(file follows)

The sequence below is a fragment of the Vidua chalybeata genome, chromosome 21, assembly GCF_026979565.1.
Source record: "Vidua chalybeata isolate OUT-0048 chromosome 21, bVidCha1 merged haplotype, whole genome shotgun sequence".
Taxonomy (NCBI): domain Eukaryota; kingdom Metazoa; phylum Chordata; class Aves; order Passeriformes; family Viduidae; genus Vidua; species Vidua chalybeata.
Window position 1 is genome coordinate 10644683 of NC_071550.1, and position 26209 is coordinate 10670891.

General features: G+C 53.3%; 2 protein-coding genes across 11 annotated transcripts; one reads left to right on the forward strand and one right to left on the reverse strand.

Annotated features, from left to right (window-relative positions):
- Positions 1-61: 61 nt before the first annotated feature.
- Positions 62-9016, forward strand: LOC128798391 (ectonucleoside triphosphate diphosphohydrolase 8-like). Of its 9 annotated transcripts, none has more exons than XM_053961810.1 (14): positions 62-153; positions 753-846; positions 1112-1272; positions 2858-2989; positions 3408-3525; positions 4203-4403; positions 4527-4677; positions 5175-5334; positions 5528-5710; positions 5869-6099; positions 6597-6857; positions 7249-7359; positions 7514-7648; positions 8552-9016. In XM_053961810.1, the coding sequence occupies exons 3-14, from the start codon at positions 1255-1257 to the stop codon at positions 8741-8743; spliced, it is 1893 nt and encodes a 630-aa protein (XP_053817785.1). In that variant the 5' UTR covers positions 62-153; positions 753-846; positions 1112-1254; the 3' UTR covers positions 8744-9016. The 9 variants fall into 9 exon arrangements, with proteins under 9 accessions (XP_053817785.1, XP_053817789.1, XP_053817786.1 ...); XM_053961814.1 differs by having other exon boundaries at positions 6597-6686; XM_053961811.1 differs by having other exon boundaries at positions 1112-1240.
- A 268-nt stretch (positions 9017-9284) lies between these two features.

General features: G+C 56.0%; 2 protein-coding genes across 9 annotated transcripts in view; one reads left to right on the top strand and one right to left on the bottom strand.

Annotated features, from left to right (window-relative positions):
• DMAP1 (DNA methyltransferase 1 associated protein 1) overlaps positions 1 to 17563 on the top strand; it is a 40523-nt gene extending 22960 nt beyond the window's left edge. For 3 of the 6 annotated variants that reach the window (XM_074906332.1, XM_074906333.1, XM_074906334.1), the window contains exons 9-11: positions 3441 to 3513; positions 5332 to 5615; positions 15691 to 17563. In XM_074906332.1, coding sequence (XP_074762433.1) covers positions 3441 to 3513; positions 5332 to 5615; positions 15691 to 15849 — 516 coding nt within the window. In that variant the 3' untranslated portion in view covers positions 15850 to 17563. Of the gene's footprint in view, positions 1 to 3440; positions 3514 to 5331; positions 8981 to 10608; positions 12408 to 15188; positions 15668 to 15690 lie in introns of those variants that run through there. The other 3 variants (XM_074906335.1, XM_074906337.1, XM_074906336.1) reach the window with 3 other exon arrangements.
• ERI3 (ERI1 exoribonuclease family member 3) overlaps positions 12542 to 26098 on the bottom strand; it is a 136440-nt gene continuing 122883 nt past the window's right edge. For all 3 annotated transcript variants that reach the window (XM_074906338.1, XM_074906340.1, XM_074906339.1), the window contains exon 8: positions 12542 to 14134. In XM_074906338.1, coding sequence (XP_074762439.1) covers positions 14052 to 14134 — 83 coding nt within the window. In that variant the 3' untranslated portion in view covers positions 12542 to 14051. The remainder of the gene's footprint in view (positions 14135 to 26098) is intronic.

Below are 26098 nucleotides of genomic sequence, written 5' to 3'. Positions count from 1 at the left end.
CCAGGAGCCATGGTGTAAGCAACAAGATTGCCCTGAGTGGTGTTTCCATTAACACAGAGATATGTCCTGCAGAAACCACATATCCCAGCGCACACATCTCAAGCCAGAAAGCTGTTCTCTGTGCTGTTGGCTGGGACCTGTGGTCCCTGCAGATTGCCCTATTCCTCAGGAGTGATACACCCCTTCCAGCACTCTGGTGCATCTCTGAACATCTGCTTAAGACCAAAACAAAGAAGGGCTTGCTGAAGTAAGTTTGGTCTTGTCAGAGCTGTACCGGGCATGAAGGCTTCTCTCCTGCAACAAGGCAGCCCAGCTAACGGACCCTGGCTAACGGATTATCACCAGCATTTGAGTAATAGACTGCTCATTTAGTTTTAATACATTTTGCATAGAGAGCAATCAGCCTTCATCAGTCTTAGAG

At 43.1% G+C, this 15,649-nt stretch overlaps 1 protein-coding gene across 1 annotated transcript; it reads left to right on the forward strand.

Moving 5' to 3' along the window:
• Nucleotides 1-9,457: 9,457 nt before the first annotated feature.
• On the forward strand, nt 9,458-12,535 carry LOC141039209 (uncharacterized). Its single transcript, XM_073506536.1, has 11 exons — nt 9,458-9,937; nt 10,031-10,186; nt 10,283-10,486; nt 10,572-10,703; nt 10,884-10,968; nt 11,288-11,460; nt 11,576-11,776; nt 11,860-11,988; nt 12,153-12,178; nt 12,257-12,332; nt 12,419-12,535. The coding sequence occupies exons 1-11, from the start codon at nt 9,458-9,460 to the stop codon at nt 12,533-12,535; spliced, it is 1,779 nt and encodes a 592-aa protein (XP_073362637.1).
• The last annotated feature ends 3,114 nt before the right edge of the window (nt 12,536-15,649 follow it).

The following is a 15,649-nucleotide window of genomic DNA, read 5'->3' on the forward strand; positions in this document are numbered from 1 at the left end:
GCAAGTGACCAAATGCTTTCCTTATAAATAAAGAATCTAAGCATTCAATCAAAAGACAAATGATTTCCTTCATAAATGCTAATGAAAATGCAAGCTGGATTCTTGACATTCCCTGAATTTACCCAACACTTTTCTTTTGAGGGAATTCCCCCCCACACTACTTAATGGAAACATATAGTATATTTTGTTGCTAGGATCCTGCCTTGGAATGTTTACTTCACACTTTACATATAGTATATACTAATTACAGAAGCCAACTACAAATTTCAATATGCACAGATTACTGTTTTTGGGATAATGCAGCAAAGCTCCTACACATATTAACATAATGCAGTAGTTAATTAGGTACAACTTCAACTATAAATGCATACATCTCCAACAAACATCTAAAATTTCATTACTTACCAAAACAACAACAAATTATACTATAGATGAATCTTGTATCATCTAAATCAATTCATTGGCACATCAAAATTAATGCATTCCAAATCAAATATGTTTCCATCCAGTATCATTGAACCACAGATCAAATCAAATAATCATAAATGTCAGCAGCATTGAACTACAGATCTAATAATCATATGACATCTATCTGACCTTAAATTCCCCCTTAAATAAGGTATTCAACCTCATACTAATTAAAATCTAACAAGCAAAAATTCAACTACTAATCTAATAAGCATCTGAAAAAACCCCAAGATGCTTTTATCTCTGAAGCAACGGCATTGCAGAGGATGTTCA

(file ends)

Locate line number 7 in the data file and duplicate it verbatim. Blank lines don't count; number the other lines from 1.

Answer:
- Positions 1-61: 61 nt before the first annotated feature.